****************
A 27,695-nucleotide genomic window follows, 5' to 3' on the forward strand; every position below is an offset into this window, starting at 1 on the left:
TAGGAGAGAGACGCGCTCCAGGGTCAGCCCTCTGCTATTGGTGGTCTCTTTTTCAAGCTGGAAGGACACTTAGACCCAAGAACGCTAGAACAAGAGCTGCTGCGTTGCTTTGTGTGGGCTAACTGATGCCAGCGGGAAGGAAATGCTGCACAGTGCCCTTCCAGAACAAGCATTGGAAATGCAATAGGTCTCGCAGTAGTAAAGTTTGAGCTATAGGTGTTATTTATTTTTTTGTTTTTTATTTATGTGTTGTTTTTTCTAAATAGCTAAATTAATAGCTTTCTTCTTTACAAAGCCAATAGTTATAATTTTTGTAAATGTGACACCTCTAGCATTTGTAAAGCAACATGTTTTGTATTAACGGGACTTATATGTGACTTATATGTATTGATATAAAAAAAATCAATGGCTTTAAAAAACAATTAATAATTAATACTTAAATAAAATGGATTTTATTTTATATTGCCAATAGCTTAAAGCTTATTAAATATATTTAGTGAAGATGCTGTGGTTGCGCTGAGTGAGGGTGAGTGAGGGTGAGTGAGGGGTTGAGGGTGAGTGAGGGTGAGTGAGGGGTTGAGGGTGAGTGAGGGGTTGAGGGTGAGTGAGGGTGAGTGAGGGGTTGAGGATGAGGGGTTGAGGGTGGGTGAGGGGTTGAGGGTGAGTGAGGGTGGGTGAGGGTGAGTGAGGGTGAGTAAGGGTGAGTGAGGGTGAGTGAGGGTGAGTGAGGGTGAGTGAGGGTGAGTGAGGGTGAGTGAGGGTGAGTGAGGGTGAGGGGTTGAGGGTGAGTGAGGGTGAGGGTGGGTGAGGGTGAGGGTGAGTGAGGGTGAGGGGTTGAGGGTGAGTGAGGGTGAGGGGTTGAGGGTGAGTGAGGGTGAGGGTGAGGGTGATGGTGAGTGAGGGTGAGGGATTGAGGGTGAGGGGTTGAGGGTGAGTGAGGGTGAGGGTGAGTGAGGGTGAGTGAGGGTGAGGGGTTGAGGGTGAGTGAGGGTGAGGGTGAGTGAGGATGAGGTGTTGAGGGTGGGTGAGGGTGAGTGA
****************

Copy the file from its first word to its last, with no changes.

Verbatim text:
A 27,695-nucleotide genomic window follows, 5' to 3' on the forward strand; every position below is an offset into this window, starting at 1 on the left:
TAGGAGAGAGACGCGCTCCAGGGTCAGCCCTCTGCTATTGGTGGTCTCTTTTTCAAGCTGGAAGGACACTTAGACCCAAGAACGCTAGAACAAGAGCTGCTGCGTTGCTTTGTGTGGGCTAACTGATGCCAGCGGGAAGGAAATGCTGCACAGTGCCCTTCCAGAACAAGCATTGGAAATGCAATAGGTCTCGCAGTAGTAAAGTTTGAGCTATAGGTGTTATTTATTTTTTTGTTTTTTATTTATGTGTTGTTTTTTCTAAATAGCTAAATTAATAGCTTTCTTCTTTACAAAGCCAATAGTTATAATTTTTGTAAATGTGACACCTCTAGCATTTGTAAAGCAACATGTTTTGTATTAACGGGACTTATATGTGACTTATATGTATTGATATAAAAAAAATCAATGGCTTTAAAAAACAATTAATAATTAATACTTAAATAAAATGGATTTTATTTTATATTGCCAATAGCTTAAAGCTTATTAAATATATTTAGTGAAGATGCTGTGGTTGCGCTGAGTGAGGGTGAGTGAGGGTGAGTGAGGGGTTGAGGGTGAGTGAGGGTGAGTGAGGGGTTGAGGGTGAGTGAGGGGTTGAGGGTGAGTGAGGGTGAGTGAGGGGTTGAGGATGAGGGGTTGAGGGTGGGTGAGGGGTTGAGGGTGAGTGAGGGTGGGTGAGGGTGAGTGAGGGTGAGTAAGGGTGAGTGAGGGTGAGTGAGGGTGAGTGAGGGTGAGTGAGGGTGAGTGAGGGTGAGTGAGGGTGAGTGAGGGTGAGGGGTTGAGGGTGAGTGAGGGTGAGGGTGGGTGAGGGTGAGGGTGAGTGAGGGTGAGGGGTTGAGGGTGAGTGAGGGTGAGGGGTTGAGGGTGAGTGAGGGTGAGGGTGAGGGTGATGGTGAGTGAGGGTGAGGGATTGAGGGTGAGGGGTTGAGGGTGAGTGAGGGTGAGGGTGAGTGAGGGTGAGTGAGGGTGAGGGGTTGAGGGTGAGTGAGGGTGAGGGTGAGTGAGGATGAGGTGTTGAGGGTGGGTGAGGGTGAGTGA